Written By Sarah Hodges
Have you ever noticed that in times of stress, you make unusual mistakes? You may repeatedly misplace your phone, lock your keys in your car, or forget to put out the trash. At work, you lose emails, forget appointments, or just feel unmotivated.
When this happens, most people chastise themselves (or each other) for their forgetfulness or laziness. Unfortunately, responding harshly to yourself adds to the overall feeling of stress, leading to more mistakes and a lack of motivation. It can quickly become a vicious cycle.
So, how can you stay focused, productive, and motivated in times of stress? Here are five quick tips:
#1. Step into the present.
We often cope with stress by continually thinking. We obsess about what is wrong and how we can make it go away, but this does more harm than good because our brains need time to rest and recover in order to think clearly. So, immerse yourself in the job at hand. Even if it’s just doing the dishes or brushing your teeth, your brain will appreciate the much-needed rest from problem-solving.
#2. Let go.
Acknowledge the uncertainty and stress, and label how it makes you feel. This technique can help you separate yourself from the stressful situation so you can see it from a broader perspective. Then evaluate what is currently unchangeable. What do you have to let go of? Detach yourself from what you can’t control, and you will feel more energized.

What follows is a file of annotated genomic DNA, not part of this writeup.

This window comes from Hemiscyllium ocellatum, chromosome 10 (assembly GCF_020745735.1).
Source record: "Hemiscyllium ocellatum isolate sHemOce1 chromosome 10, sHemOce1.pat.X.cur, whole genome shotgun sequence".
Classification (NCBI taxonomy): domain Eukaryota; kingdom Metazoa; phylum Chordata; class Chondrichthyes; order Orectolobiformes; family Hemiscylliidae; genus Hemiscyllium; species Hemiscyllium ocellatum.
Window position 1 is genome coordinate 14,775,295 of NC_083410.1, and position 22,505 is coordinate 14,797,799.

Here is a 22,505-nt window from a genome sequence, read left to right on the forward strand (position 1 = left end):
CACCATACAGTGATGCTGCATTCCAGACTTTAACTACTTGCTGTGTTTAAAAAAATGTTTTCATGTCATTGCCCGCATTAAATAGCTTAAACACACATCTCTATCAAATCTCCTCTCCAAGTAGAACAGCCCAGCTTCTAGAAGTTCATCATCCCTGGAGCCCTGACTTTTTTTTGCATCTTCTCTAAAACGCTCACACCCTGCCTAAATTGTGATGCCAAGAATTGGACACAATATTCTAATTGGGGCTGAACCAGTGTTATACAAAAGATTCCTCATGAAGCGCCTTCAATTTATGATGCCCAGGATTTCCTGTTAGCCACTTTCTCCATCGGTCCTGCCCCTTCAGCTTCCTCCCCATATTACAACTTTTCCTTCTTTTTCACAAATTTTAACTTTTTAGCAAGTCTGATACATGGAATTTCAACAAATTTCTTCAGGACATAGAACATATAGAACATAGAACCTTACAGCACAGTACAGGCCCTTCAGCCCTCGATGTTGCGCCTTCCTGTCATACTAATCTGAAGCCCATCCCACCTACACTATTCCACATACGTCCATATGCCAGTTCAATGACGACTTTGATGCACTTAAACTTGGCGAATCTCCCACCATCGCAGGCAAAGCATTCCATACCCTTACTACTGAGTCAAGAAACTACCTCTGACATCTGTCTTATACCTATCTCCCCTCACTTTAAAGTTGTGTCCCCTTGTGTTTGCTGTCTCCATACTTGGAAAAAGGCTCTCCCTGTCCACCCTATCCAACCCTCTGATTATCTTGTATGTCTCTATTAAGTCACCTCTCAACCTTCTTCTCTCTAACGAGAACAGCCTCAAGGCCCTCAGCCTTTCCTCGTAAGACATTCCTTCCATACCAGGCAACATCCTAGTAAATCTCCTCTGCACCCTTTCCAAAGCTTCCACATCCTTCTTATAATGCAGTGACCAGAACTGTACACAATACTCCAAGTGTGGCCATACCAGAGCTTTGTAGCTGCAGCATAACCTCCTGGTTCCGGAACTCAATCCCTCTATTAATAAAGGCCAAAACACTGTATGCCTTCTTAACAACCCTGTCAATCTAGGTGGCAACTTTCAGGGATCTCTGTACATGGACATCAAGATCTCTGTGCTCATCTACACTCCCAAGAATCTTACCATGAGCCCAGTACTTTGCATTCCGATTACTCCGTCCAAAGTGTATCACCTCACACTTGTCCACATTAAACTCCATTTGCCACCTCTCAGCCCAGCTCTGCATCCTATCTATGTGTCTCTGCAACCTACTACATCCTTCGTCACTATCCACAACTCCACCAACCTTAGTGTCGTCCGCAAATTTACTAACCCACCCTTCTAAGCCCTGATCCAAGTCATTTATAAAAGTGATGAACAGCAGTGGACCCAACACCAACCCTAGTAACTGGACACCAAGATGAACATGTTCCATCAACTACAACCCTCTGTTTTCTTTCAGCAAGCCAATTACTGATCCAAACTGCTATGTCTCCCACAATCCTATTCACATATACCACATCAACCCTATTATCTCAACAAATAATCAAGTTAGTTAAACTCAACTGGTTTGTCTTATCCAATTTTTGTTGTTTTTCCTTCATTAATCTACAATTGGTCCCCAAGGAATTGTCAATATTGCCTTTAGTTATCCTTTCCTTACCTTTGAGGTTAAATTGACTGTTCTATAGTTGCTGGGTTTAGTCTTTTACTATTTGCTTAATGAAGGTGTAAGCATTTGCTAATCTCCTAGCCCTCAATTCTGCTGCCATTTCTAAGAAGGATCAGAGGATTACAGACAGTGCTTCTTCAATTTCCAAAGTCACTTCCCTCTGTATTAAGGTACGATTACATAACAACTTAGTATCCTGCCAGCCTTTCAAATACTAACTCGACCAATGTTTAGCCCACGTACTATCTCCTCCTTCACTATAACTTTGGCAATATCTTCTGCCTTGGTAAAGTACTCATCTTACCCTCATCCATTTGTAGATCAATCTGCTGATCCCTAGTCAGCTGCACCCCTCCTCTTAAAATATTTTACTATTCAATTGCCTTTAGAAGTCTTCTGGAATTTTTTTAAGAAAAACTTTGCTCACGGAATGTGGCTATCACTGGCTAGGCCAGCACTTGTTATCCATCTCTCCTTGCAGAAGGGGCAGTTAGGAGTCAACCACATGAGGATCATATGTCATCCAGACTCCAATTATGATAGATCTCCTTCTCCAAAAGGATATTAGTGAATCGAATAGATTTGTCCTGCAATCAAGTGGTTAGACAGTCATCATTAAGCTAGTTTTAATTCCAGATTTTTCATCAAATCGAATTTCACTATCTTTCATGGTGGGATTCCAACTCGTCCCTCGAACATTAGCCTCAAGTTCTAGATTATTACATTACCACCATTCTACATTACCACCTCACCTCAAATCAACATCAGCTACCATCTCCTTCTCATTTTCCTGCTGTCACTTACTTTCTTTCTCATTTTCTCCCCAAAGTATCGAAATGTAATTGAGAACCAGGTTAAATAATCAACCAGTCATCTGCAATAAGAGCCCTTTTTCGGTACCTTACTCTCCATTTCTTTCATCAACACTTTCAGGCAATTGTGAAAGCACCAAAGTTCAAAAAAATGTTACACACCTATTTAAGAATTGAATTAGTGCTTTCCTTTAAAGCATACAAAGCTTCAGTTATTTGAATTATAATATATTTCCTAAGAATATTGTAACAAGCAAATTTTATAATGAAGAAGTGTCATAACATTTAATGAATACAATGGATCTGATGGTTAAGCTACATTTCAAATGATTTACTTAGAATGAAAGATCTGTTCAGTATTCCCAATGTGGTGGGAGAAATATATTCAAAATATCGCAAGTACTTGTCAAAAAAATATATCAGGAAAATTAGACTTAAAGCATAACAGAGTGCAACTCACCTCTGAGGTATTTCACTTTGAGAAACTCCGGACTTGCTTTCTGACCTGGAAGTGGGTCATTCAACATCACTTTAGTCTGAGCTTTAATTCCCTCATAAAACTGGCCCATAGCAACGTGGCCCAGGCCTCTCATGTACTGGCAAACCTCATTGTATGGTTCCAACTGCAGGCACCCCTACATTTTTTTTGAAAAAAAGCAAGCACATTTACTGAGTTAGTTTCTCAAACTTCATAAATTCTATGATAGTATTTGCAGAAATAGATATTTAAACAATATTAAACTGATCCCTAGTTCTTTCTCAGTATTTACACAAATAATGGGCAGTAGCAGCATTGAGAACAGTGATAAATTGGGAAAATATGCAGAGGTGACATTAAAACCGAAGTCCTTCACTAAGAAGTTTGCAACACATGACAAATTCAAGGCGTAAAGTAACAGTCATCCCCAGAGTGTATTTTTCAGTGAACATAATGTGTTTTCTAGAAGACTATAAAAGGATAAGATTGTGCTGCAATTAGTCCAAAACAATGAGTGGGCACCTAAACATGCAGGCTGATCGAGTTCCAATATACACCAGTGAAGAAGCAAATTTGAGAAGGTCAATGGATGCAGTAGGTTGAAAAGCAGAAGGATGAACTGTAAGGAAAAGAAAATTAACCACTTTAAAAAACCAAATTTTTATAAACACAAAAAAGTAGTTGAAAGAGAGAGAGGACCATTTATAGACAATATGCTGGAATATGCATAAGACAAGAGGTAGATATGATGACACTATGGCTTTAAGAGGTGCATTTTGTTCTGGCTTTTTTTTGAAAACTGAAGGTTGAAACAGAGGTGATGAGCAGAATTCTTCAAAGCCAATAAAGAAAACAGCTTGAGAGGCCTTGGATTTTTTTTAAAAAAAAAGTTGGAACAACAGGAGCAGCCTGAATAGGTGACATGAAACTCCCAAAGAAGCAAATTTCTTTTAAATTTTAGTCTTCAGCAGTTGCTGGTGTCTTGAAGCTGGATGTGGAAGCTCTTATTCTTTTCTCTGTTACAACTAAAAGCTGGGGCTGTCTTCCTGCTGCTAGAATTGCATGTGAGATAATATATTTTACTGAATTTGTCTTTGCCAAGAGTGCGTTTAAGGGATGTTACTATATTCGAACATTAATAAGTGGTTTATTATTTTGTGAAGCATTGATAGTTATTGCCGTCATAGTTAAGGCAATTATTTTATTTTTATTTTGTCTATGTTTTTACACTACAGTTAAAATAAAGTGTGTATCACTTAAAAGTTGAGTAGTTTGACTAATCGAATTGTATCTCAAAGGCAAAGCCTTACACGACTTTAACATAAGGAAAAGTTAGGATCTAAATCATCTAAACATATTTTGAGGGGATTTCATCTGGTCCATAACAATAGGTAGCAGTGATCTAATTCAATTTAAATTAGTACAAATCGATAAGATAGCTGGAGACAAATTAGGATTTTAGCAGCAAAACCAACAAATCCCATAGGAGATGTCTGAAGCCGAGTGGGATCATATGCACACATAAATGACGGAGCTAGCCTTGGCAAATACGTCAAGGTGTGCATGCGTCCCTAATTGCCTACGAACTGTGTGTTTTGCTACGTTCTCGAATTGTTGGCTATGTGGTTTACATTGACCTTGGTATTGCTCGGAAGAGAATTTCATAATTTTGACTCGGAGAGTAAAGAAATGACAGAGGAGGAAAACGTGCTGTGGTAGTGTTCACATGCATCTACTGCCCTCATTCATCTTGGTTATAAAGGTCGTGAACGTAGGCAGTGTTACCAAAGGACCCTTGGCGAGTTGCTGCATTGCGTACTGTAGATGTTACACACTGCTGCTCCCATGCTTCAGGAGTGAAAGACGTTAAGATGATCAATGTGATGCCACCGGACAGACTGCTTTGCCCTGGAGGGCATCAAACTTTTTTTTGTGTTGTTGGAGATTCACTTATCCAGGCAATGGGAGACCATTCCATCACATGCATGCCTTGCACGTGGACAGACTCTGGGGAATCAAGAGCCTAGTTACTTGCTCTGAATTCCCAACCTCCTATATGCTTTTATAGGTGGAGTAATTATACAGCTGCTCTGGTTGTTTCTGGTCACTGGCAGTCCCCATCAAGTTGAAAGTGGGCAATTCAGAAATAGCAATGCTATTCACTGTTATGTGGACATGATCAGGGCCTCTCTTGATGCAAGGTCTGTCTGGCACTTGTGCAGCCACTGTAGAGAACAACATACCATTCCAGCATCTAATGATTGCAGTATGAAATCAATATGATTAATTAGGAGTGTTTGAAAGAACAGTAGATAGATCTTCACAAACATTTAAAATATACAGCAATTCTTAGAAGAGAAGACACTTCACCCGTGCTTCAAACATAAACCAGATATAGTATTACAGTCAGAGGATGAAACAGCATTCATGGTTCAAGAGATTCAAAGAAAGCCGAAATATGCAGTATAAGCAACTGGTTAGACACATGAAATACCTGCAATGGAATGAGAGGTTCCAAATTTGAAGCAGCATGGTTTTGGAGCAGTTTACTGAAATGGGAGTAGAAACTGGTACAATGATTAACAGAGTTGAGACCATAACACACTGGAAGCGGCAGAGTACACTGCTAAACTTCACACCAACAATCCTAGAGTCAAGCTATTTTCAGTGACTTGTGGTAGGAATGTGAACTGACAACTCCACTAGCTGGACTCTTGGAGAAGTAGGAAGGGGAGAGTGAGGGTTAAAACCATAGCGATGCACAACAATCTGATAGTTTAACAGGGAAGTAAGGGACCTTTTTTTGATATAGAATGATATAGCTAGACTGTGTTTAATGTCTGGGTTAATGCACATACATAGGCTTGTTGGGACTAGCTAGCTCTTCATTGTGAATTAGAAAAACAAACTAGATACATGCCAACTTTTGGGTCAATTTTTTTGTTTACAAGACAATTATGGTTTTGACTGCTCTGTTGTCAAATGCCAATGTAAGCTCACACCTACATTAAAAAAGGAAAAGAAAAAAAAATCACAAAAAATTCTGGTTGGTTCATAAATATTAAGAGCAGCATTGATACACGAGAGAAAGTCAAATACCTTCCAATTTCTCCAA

#3. Give yourself a break.
When faced with uncertainty and stress, we often think the solution is just trying harder, but the truth is that a little self-compassion goes a long way. Self-compassion promotes resiliency and motivation, so take a moment to ask yourself, “What would my best friend say to me right now?” and/or “How can I be a little kinder to myself?”
#4. Slow down.
Under chronic stress, our brains resort to lower brain function, so we don’t think as clearly. This means it’s a good idea to slow down and double-check your tasks. You could also benefit from taking more time to plan. By pausing for a few extra minutes to prioritize the day ahead, you’re creating a sense of certainty, which helps you relax and feel more confident.
#5. Get moving (but not too much).
Our bodies don’t know if a threat is physical or mental. They’re just hard-wired to fight or flee when we feel unsafe, so engaging in a little physical movement can help the body process the stress it’s experiencing. Just be careful that the movement isn’t too intense, or you can exacerbate the physiological stress response. Start by taking a long walk during your next conference call and evaluate how you feel.
The next time you find your cell phone in the fridge or accidentally miss a scheduled meeting, remind yourself to step into the present moment, let go of what you can’t control, give yourself a break, slow down, and move your body. Before you know it, you’ll manage stress like a ninja.
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